When Love did get around to singing, her voice sounded as if something had died in her throat. Love has a blood-curdling howl, by far her most effective asset as a performer. She should have used it more on Sunday. During the choruses of “Miss World” and “Violet” — two of her best and most popular songs — she turned the microphone to the crowd and didn’t bother singing. Other times she skipped lines in order to cough or take a sip of water or just . . . not sing. Of the nearly 30 songs (or song fragments), not even a handful were completed without some minor disaster.
Love took a request for “Rock Star” despite admitting that she didn’t remember how to play it. She stumbled through half the song without strumming one correct chord. She played a new song, “Pretty Your Whole Life.” It was bad. Half an hour later, she played it again. It was worse

Take 10 minutes and follow the link to the full review at The Washington Post. You’ll be glad you did.

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CD Review: FILTER – The Trouble with Angels

by on Jun.26, 2010, under reviews

FILTER – The Trouble with Angels
Rocket Science Ventures

9 out of 10

Richard Patrick first gained attention as the guitarist for NINE INCH NAILS. His only recorded material with them was on the end of ‘Sanctified’ off Pretty Hate Machine, but he toured/performed with NIN from 1989-93. He left NIN forming FILTER and released Short Bus in 1995. More rock than industrial, FILTER took off in a big way, but it wasn’t until their second album Title of Record that they gained huge commercial success with the single ‘Take a Picture’.
A full studio album and greatest hits compilation not to mention a plethora of soundtrack singles round out Filter’s studio work.
FILTER is back now with a new studio album The Trouble With Angels and from what I’ve heard of the new album so far (giving it a 2nd spin as I write this), the album is harder, heavier, more electronic than anything since Short Bus. Gone is the commercial gleam, and slick sound that permeated later FILTER albums.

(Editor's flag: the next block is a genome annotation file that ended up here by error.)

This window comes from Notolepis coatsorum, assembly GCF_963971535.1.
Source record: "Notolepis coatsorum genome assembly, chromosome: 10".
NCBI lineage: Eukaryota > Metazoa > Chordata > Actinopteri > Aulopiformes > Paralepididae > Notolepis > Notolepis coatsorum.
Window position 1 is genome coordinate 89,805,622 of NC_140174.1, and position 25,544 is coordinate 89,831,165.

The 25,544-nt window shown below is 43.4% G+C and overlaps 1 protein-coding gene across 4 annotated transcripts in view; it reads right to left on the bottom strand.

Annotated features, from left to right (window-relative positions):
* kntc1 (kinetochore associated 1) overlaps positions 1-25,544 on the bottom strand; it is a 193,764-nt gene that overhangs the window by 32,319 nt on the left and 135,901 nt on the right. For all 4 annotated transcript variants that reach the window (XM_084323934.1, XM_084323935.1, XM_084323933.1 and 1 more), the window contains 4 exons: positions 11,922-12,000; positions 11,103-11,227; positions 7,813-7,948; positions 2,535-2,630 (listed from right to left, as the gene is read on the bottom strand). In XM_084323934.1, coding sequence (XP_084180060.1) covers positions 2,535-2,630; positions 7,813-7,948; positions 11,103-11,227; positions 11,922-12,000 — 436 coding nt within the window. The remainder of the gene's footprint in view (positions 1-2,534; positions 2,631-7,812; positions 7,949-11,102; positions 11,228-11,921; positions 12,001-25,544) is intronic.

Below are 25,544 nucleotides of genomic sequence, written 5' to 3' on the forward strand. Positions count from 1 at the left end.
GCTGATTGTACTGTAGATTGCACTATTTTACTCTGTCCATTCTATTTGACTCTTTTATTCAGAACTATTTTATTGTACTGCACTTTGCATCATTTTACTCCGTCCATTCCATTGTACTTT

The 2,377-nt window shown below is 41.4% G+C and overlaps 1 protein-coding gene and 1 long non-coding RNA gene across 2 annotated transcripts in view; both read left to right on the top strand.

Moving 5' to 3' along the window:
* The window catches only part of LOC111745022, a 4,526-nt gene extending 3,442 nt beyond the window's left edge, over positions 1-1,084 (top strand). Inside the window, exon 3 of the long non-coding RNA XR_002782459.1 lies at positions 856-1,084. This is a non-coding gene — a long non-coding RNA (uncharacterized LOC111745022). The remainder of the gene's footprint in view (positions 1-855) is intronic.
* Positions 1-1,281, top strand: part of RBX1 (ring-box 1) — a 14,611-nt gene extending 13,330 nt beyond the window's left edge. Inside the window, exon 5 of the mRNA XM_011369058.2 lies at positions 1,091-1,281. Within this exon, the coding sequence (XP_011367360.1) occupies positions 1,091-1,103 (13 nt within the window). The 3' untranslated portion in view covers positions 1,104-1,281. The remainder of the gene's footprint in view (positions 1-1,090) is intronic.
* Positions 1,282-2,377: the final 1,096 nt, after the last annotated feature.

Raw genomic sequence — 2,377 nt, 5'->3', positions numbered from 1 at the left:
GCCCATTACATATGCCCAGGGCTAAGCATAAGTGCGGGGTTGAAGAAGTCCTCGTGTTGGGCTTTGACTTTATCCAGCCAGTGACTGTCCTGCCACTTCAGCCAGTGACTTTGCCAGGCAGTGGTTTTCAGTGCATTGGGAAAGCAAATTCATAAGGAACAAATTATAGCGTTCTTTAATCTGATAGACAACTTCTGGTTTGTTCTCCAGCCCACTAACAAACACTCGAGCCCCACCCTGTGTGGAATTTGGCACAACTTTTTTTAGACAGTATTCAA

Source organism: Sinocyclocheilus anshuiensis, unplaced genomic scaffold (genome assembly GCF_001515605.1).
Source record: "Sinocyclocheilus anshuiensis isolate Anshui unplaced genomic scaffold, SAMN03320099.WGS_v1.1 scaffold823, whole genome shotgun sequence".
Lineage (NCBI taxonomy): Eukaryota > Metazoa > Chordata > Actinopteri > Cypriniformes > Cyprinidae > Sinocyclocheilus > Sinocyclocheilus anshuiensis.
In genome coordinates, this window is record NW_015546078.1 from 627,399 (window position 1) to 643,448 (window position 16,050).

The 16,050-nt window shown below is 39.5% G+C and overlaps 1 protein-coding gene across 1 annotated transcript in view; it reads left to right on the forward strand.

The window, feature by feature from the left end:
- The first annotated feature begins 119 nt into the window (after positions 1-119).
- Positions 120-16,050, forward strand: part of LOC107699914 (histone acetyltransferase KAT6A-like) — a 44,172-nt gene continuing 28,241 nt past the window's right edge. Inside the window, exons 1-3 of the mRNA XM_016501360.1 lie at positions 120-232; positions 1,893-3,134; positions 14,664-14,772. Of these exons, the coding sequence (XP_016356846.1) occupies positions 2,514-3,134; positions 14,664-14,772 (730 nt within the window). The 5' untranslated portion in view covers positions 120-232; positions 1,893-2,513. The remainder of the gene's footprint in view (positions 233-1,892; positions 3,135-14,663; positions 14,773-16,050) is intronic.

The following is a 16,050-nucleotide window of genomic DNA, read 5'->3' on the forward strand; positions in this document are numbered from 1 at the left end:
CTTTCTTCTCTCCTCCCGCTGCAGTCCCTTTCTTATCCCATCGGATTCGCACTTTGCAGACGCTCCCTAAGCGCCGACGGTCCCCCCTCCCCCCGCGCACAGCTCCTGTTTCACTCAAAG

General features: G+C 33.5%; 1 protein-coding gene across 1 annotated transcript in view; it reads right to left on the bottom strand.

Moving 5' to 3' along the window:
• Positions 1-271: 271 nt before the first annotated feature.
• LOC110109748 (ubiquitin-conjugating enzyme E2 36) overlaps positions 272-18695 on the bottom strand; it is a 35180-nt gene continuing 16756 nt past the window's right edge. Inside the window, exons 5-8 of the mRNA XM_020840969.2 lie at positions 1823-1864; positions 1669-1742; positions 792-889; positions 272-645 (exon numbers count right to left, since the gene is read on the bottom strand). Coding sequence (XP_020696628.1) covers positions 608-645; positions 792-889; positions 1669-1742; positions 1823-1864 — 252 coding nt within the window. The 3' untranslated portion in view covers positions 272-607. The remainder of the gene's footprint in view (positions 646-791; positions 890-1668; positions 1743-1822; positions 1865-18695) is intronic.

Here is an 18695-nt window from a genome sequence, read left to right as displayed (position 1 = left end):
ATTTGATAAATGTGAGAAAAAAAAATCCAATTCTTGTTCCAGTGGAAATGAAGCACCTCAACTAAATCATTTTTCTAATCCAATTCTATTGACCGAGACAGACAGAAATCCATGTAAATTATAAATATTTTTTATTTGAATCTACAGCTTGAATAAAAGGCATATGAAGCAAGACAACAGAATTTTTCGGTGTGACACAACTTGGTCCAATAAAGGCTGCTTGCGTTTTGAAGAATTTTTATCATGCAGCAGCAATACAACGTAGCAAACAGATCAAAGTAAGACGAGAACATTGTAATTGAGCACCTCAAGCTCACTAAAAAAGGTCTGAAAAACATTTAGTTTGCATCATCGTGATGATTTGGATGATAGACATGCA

The Trouble with Angels starts off with static laced am radio sounding vocals that kicks into a gritty guitar riff and the lyrics, ‘Come along Sally let’s have a break down’. This is ‘Drug Boy’, and it is as dirty and gritty as any back street dime bag shooting alley you can imagine. The demonic reverberated screams throughout the bridge would bring any fiend to his knees begging for sobriety and sanity instantly. A straight forward rock riff over laced with pulsating drums and a bass line that makes your blood simmer in your veins lends itself very well to the melodic chorus that FILTER has been known for. But this is no ‘Picture’ ballad. This is balls out FILTER at their best.
For the radio rock “we must have a ‘Take a Picture’ ballad” folks out there. FILTER offers up ‘No Love’ to you, but again, this is no overly produced slick sticky sweet ballad. Once the chorus kicks in, and the scream of ‘No Love’ rings out the teeny boppers out there might just switch the station. But that would be doing FILTER and this song a grave disservice. Sit back, give it a listen, and let the music and message sink in. You’ll thank me for it later.
No Re-Entry’ is a psychedelic tripalicious love scorn ballad complete with noise/muse rock keyboards filling out and flowing out (of) the song nicely.
Overall the album has a much heavier electronic feel than albums past. Drum loops, noise loops, and wicked vocal effects layers each song, making it impossible to get the full effect even after multiple listens. This is why this album works so well. You can’t get it all immediately. It takes several listens for you to get everything that happens in each and every song. This makes the album last. This is what makes a great album. Every time you put it on, you hear something new. The songs never get old, because you constantly are introduced to something missed in prior listenings.
I was a little hesitant when I first put this on as Short Bus was the pinnacle of FILTER for me. But I’m here to tell you that The Trouble with Angels may actually be two steps better and beyond their debut!
The Trouble with Angels will be released August 17th.

You can find all things FILTER, their new album, and upcoming tour right here.
You can pre-order The Trouble with Angels at here.

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Trent Reznor’s HOW TO DESTROY ANGELS release FREE EP

by on Jun.01, 2010, under news

How To Destroy Angels, the brand new project featuring NINE INCH NAILS mainman Trent Reznor and his wife Mariqueen Maandig (ex-WEST INDIAN GIRL) along with frequent NIN collaborator Atticus Ross, has made its self-titled debut EP available as a free digital download at their official website